- 27% of all active alerts in the study were classified as having a “malfunction”
- Using a list of “cranky” words to filter through alert feedback can effectively prioritize alerts that may be broken
- Monitoring alert feedback comments is essential for identifying “malfunctioning” alerts that may not have variation in firing rates
It’s been established that clinical decision support (CDS) interventions can break. In the case of electronic health record (EHR) alerts, these implementations can malfunction for a variety of reasons and lead to overfiring or underfiring. We’ll also see that interventions can be broken without having any change in their firing patterns. With hundreds of deployed interventions covering a variety of clinical domains, it can be difficult to monitor and identify CDS malfunctions. An organization might rely on end-user complaints for dramatic acute shifts in firings, but this approach is not reliable and may not capture more nuanced opportunities.
In their paper “Cranky comments: detecting clinical decision support malfunctions through free-text override reasons”, Aaron et al analyzed communication from end-users delivered as part of a feedback mechanism within the EHR. By using this asynchronous feedback, the researchers were able to investigate the scale of alert malfunctions at the organization as well as opportunities for improvement.
The investigators studied their custom-built alerts within their Epic EHR system at Partners Healthcare. These alerts, called Best Practice Advisories (BPAs) in Epic, allow users to leave free-text comments when asked to take an action. The authors filtered through the feedback from all alerts with at least 10 comments in the two year study period. The alerts were then classified as: “broken” (at least 1 trigger that was inconsistent with intended logic), “not broken, but could be improved” (not “broken”, but alert didn’t use all available data), or “not broken”. For the purposes of this study, a “malfunction” is defined as an alert that is either “broken” or “not broken, but could be improved”. After having identified “malfunctioning” alerts, the authors aimed to see if feedback comments could help surface these problems. Given the number of alerts and comments, different ranking methods were evaluated. The three approaches considered were:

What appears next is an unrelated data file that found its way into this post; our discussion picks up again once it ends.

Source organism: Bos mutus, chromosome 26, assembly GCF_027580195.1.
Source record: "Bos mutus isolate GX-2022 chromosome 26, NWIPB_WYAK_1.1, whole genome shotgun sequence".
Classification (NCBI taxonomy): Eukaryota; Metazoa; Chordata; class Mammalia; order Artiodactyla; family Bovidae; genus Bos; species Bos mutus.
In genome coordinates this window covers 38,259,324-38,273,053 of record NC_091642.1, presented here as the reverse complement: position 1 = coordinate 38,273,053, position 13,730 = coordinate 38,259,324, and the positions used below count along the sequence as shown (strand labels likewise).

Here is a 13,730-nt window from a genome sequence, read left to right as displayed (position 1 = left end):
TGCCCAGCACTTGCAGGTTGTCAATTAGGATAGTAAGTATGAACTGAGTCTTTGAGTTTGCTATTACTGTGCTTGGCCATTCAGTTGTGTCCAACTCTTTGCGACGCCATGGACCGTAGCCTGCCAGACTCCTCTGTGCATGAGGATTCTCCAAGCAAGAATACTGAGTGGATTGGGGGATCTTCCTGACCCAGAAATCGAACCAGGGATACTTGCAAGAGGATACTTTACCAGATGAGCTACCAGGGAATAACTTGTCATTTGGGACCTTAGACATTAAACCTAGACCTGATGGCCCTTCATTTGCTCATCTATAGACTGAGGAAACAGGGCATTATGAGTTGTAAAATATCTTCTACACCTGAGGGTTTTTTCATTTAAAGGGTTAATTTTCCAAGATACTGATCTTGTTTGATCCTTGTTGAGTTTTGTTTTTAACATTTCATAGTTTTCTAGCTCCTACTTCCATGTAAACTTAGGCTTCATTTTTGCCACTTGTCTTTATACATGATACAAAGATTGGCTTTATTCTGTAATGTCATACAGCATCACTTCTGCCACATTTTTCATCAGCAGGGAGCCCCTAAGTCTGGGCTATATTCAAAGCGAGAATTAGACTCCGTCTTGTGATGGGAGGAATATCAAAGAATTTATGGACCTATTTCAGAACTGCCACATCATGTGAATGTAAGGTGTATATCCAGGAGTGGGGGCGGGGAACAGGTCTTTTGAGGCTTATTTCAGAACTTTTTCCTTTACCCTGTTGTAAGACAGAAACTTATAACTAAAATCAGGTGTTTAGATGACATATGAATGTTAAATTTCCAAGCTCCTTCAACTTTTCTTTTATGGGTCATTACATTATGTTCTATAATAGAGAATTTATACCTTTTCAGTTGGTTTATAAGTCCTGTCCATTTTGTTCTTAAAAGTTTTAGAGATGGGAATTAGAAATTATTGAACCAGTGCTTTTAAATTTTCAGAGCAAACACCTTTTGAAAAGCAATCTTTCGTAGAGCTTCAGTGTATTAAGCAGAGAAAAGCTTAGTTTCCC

- Frequency of feedback comments
- A master list of words to filter the feedback comments against (“Cranky Comments Heuristic”; list in Supplementary Appendix B)
- A “predictive” algorithm that identifies possible malfunctions based on a sample of comments annotated by a researcher (Naïve Bayes classifier)
For the “Cranky Comments Heuristic”, the following ratio was used: (Number of alert comments matching the master list) / (Total number of alert comments)
The authors identified a total of 120 alerts which met the inclusion criteria of at least 10 comments. Of these, 75 (62.5%) of the included alerts were classified as having a “malfunction”. When including active alerts with less than 10 comments, these “malfunctioning” alerts represent 27% of all alerts in the EHR.
When they analyzed the three ranking approaches, the authors found the optimal choice to be the Naïve Bayes classifier (AUC 0.738). The “Cranky Comments Heuristic” performed almost as well (AUC 0.723). Just looking at the frequency of comments performed poorly (AUC 0.487), similar to randomly ranking.
The authors note that the “Cranky Comments Heuristic” took significantly less work to implement and performed similarly to the Naïve Bayes classifier.
The finding that 27% of custom alerts in the EHR have a “malfunction” is not only remarkable, but worrisome. The authors state that this finding is “much higher than expected and unacceptable from a safety perspective.” It’s important to note that a “malfunction” doesn’t necessarily mean it stopped firing altogether or that it suddenly bombarded end-users. However, even the broad definition of “malfunction” in this study points to a significant need for further monitoring and maintenance of CDS. The “malfunctions” in this evaluation represent incorrectly targeted clinicians and inappropriate triggering criteria that contribute to alarm fatigue and clinician burnout.
Furthermore, CDS should only be implemented to drive a downstream outcome. As part of the roll out, the intervention is often only planned, built, and deployed. Those with quality improvement experience will recognize this is a premature conclusion to an evaluation cycle. Using the Plan-Do-Study-Act (PDSA) framework, the next step to any intervention implementation is to look at the data in order to assess improvement (or detrimental impacts). In fact, our published CDS Maturity Model explicitly calls out “Front-line user feedback” as a level within “Content Creation”. The “cranky” comments study provides a rich avenue for ideas to launch iterative improvements that lead to desired clinical outcomes.
Comment collection using Phrase Health
EVALUATING YOUR CDS USING THESE METHODS
Phrase Health facilitates the collection of direct user feedback from the EHR system with a link that can be embedded in CDS, in addition to monitoring of Alert Actions Taken and Override rates. By combining this feedback with other analytics and management tools, teams can effectively iterate on interventions to drive improvement in clinical care while decreasing the burden on clinicians.
Journal Club Source
Aaron, Skye, et al. “Cranky comments: detecting clinical decision support malfunctions through free-text override reasons .” Journal of the American Medical Informatics Association, vol. 26, no. 1, 2018, pp. 37–43., doi:10.1093/jamia/ocy139.